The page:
WWII affected the Correspondence School in many ways. The School expanded, providing more services to rural students; children with disabilities and post-primary students in country schools accessed special subjects for the first time. In 1951 Clarence Eakins retired after 31 years as Headmaster and was presented with a typewriter in appreciation of his work.
Our Rural Magazine ceased publication due to paper shortages caused by the disruption of shipping during WW2.
In August the Correspondence School moved again to a rented two storey house in Museum Street.
In 1946 the first itinerant teacher was appointed to visit correspondence students in the coastal area between Carnarvon and Roebourne.
Clarence Eakins relinquished his position at the Correspondence School. He continued with the Education Department as an Advisory Teacher, re-writing several courses of study for the lower primary grades. He retired at the end of June 1953.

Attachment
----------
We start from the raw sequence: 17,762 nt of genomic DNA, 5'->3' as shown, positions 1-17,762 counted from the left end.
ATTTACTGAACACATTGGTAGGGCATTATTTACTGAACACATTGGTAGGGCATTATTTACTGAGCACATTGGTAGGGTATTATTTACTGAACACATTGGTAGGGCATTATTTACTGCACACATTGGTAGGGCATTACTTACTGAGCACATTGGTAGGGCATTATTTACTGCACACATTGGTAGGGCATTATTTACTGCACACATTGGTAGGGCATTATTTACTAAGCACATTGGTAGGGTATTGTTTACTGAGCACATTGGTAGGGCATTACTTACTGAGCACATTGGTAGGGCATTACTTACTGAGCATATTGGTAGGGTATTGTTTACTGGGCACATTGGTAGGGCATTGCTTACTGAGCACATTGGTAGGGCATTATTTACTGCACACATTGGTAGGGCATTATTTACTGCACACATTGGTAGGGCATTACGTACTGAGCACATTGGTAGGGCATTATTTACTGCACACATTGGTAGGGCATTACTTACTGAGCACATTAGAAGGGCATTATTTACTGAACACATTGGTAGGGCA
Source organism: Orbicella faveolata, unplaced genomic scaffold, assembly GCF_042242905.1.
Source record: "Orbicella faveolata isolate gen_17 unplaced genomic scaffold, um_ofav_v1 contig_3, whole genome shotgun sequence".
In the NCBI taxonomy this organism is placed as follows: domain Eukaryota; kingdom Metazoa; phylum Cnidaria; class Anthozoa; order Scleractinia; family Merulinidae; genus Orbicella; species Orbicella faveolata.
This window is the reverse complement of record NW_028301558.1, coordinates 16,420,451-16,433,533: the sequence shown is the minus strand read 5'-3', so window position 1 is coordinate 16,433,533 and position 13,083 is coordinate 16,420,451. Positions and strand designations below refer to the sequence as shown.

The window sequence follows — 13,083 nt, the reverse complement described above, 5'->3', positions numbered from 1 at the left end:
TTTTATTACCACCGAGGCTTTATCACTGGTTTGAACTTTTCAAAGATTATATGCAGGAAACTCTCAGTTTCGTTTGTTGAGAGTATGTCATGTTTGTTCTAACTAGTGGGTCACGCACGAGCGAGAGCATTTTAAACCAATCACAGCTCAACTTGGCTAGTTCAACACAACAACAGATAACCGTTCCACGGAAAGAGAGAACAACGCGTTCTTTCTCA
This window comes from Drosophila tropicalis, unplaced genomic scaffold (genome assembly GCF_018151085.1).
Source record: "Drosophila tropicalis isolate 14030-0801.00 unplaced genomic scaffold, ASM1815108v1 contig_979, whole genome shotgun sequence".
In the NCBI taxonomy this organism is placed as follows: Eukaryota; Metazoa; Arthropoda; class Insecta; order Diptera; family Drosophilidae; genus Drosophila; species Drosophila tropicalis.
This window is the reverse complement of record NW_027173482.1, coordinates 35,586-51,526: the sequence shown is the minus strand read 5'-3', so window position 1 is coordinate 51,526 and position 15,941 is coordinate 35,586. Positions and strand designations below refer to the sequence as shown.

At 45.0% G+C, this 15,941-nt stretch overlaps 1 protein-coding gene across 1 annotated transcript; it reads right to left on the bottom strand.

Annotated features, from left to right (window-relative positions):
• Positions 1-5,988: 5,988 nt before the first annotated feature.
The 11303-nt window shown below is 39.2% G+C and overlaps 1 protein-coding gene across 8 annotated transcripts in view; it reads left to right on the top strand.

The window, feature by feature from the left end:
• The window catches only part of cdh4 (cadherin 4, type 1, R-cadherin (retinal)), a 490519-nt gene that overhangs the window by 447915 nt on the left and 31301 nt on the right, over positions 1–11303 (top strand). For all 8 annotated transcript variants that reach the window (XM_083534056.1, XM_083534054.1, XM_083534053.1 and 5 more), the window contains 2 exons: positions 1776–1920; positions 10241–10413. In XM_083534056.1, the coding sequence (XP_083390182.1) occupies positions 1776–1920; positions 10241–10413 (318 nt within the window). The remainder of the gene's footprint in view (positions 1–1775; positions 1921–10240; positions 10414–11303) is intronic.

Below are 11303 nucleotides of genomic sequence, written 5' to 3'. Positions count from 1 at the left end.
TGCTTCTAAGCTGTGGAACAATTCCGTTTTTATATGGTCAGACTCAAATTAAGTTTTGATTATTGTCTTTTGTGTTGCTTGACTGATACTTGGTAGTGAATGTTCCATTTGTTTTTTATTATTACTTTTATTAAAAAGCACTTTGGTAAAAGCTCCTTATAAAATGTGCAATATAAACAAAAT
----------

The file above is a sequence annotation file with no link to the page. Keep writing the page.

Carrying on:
The Correspondence School became the Western Australian Correspondence School (WACS) and a new Headmaster, Owen Williams, was appointed following the retirement of Clarence Eakins.
The first camp school was held in the north-west at Port Hedland. Aboriginal and non-Aboriginal students attended.
The Carnarvon trial of a School of the Air was initiated. The Headmaster of the Carnarvon Junior High School, Mr L Phillips, developed materials for primary students. Some students used the two-way pedal radio to speak to their teachers while others were only able to listen.